TAE is among nearly three dozen groups worldwide conducting research into fusion energy. The approaches vary, with different fuel types being studied along with reactor configurations. Scientists at the National Ignition Facility at the Lawrence Livermore National Laboratory in December of last year confirmed the first fusion reaction that created more energy than it consumed.
TAE, founded in 1998, has built five National Laboratory-scale devices. The company told POWER it has “successfully generated and confined fusion plasma more than 140,000 times.” The company is currently building and designing two machines, called Copernicus and Da Vinci, that it said “will be able to demonstrate net energy and deliver power to the grid, respectively.” TAE said it expects to demonstrate net energy on its Copernicus research reactor in the next few years.
The group in its research paper said its latest work “represents an important step toward development of hydrogen-boron fusion. In layperson’s terms, the company is one step closer to the realization of a fusion power plant that will ultimately produce clean electricity, with only helium, also known as three alpha particles, as a byproduct.” The group noted that “three alpha particles are the hallmark of hydrogen-boron fusion energy, and inspired TAE’s founders to name the company Tri Alpha Energy, now TAE Technologies.”
TAE said that by pursuing hydrogen-boron as a fuel cycle, the company “has anticipated the true demands of commercial, daily use of fusion energy.” The group said that most research into fusion is focused on combining hydrogen isotopes deuterium-tritium (D-T) to use as fuel; the tokamak machines commonly used in fusion concepts are limited to D-T fuel.
Compact Linear Design
TAE said its compact linear design “uses an advanced accelerator beam-driven field-reversed configuration (FRC) that is versatile, and can accommodate all available fusion fuel cycles, including p-B11, D-T and deuterium-helium-3 (D-He3 or D3He).” The company said its current plan is to secure licensing of its technology soon enough to meet a goal “of connecting the first hydrogen-boron fusion power plant to the grid in the 2030s.”
TAE said the FRC configuration advances “a modular and easy-to-maintain design that will have a compact footprint with the potential to take advantage of a more efficient magnetic confinement methodology, which will get up to 100x more power out, as compared to tokamaks.”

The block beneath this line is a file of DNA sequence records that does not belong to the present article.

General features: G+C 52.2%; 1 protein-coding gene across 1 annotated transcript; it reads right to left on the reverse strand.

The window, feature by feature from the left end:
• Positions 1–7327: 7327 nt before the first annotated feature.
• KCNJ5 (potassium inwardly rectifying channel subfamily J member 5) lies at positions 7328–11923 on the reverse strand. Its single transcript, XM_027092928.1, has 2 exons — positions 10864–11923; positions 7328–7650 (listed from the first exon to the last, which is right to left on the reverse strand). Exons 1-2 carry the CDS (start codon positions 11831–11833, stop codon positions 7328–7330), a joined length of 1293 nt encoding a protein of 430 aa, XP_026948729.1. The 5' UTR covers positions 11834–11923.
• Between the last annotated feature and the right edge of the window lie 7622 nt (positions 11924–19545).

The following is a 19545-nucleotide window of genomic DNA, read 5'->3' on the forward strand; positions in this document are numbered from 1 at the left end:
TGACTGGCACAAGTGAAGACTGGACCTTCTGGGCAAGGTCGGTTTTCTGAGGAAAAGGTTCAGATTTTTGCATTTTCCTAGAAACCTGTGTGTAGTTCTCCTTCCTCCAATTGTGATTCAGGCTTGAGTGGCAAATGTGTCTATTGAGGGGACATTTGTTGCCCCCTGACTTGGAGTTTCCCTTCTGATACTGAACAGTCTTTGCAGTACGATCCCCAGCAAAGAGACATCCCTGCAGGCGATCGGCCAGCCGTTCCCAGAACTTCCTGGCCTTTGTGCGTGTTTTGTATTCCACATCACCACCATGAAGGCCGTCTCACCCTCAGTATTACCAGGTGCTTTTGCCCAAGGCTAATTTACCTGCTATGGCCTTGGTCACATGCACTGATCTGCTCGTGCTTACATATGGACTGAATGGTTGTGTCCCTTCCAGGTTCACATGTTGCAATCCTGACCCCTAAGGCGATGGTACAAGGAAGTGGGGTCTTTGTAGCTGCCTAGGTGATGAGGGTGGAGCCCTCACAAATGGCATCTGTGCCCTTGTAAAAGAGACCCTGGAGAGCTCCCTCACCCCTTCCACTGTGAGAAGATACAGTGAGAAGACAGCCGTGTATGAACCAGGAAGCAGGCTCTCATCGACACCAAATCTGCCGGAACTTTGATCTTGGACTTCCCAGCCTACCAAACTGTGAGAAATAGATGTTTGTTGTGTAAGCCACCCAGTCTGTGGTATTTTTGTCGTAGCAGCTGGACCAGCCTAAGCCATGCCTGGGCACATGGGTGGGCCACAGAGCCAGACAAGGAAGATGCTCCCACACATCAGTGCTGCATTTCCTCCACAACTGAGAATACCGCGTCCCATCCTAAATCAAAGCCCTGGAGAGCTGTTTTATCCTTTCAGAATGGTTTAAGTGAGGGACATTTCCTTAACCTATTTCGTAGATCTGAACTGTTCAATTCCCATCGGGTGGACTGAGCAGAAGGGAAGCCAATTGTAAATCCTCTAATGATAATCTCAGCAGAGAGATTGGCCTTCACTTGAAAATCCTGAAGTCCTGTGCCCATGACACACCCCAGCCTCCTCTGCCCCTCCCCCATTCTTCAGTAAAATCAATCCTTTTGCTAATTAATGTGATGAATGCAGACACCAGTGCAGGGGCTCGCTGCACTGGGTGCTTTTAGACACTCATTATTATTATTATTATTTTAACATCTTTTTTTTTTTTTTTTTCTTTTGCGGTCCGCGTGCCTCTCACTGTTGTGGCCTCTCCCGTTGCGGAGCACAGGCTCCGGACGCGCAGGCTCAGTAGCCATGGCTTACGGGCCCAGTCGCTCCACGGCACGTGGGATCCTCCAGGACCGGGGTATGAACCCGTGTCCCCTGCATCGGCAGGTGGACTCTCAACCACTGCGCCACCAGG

The best-known tokomak is the ITER (International Thermonuclear Experimental Reactor) project in France, a facility years in the making that plans to test its first plasma in 2025. The ITER plans to start D-T fuel operation in 2035.
Advanced Fusion Fuel
Researchers at Japan’s NIFS said hydrogen-boron is considered an advanced fusion fuel because it “enable(s) the concept of cleaner fusion reactors. This achievement is a big first step towards the realization of a fusion reactor using advanced fusion fuel.”
The scientists wrote in the research paper: “While the challenges of producing the fusion core are greater for p-11B than D-T, the engineering of the reactor will be far simpler. … Stated simply, the p-11B path to fusion trades downstream engineering challenges for present day physics challenges. And the physics challenges can be overcome.”
The researchers on Tuesday outlined what they consider several highlights from the TAE/NIFS collaboration, including:
- Hydrogen-boron fusion power will be the cleanest, most cost-competitive, and most sustainable fuel cycle for fusion.
- TAE has developed a sensor capable of detecting alpha particles (helium nuclei)—the only emissions from a hydrogen-boron fusion reaction.
- TAE and NIFS collaboratively conducted the experiments in Japan using NIFS’ Large Helical Device (stellarator).
- Japan is invested in fusion because it will offer a much safer, carbon-free, radiation-free, waste-free and meltdown-free approach to nuclear energy. And in the case of hydrogen-boron fusion, it will also be very inexpensive to fuel.
- TAE’s field-reversed configuration reactor offers a variety of benefits over other reactors, including tokamaks, including ease of maintenance, a compact footprint, and more efficient magnetic confinement that will yield up to 100x more power out.
- TAE’s FRC reactors are designed to work with all fusion fuel cycles, though the company only plans to pursue hydrogen-boron. Companies interested in FRC for DT or deuterium-helium-3 (D-He3) fusion can license proprietary FRC reactor designs from TAE Technologies.
- TAE Technologies is on track to demonstrating the viability of net energy out by around mid-decade and connecting the first hydrogen-boron fusion power plant to the grid by the early 2030s.
—Darrell Proctor is a senior associate editor for POWER (@POWERmagazine).